Machine learning algorithms can be organized into a taxonomy based on the desired outcome of the algorithm.

Supervised learning generates a function that maps inputs to desired outputs (also called labels, because they are often provided by human experts labeling the training examples). For example, in a classification problem, the learner approximates a function mapping a vector into classes by looking at input-output examples of the function.

Unsupervised learning models a set of inputs, like clustering. See also data mining and knowledge discovery.

Semi-supervised learning combines both labeled and unlabeled examples to generate an appropriate function or classifier.

Reinforcement learning learns how to act given an observation of the world. Every action has some impact in the environment, and the environment provides feedback in the form of rewards that guides the learning algorithm.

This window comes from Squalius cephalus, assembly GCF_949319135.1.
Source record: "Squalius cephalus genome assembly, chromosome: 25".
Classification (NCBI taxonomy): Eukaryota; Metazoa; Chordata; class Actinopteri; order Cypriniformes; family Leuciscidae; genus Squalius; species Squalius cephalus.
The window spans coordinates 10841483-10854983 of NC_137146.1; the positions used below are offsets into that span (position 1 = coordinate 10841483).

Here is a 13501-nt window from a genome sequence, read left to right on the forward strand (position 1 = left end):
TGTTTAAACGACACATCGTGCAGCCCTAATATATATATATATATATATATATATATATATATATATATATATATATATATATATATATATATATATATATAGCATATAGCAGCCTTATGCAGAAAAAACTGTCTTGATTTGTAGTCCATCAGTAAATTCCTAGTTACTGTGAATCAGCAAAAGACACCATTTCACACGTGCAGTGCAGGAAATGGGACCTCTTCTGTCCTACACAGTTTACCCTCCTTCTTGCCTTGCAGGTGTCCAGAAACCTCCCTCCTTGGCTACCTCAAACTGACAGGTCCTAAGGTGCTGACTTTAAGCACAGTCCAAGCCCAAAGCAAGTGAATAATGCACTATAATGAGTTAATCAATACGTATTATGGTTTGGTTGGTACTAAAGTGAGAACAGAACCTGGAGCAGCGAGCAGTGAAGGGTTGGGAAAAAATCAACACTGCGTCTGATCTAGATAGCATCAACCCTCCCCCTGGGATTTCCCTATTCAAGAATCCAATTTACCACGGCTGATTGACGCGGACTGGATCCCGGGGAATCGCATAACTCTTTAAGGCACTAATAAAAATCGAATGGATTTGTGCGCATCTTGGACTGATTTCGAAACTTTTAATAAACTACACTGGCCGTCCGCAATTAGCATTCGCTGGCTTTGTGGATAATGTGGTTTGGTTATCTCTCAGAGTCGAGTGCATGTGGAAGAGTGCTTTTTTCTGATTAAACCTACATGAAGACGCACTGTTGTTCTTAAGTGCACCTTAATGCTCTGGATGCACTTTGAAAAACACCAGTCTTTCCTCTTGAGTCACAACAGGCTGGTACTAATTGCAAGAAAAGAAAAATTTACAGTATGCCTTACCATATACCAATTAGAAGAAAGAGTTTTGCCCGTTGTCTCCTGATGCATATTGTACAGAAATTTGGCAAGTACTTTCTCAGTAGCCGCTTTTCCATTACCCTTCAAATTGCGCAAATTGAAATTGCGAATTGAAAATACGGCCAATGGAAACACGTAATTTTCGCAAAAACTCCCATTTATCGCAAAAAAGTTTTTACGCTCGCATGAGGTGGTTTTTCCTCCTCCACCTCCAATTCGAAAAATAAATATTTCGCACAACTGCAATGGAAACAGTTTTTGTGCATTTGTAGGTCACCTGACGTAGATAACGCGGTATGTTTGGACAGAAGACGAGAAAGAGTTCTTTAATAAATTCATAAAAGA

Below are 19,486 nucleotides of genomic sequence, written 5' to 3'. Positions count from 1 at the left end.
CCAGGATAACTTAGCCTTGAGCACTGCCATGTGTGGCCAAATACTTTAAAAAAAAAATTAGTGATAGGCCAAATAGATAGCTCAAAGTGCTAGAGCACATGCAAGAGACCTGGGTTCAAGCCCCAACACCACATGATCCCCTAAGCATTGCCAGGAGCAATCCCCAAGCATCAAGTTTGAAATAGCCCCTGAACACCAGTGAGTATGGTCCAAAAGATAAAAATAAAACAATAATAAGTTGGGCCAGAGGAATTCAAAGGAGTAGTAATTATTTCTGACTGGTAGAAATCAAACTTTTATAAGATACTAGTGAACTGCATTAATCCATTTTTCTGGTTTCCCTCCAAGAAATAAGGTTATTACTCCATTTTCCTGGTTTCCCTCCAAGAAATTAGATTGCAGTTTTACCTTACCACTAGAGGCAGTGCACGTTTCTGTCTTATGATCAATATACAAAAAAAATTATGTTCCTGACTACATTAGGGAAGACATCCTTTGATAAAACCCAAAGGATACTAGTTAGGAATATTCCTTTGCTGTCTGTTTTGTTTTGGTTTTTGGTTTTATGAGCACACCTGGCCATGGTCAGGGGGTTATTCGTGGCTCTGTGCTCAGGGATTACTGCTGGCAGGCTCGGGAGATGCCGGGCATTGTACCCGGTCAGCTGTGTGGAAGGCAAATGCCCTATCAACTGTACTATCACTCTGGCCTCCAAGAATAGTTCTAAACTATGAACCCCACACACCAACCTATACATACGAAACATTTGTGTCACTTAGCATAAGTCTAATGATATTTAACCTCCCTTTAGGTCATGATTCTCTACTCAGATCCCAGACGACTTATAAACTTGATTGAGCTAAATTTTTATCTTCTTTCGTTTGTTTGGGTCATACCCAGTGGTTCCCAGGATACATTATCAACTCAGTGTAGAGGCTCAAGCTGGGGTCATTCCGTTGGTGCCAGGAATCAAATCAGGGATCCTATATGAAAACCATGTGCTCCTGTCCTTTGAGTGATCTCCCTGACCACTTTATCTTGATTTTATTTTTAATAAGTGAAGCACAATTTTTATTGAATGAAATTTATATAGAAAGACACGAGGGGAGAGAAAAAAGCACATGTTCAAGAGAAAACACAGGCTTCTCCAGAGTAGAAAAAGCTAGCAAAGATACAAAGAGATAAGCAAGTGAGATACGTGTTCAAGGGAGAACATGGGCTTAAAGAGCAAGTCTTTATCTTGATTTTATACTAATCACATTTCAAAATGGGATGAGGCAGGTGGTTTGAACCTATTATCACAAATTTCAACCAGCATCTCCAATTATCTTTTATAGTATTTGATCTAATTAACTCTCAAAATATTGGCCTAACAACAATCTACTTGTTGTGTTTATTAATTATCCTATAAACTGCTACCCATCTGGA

Transduction, or transductive inference, tries to predict new outputs on specific and fixed (test) cases from observed, specific (training) cases.

Learning to learn learns its own inductive bias based on previous experience.

The development of computer science and biology witness a widespread usage of machine learning. In the present fields, nearly every related topic shares some connections to machine learning. Especially in synthetic biological research field, machine learning is a powerful tool to get deeper insight to biological problems and challenges.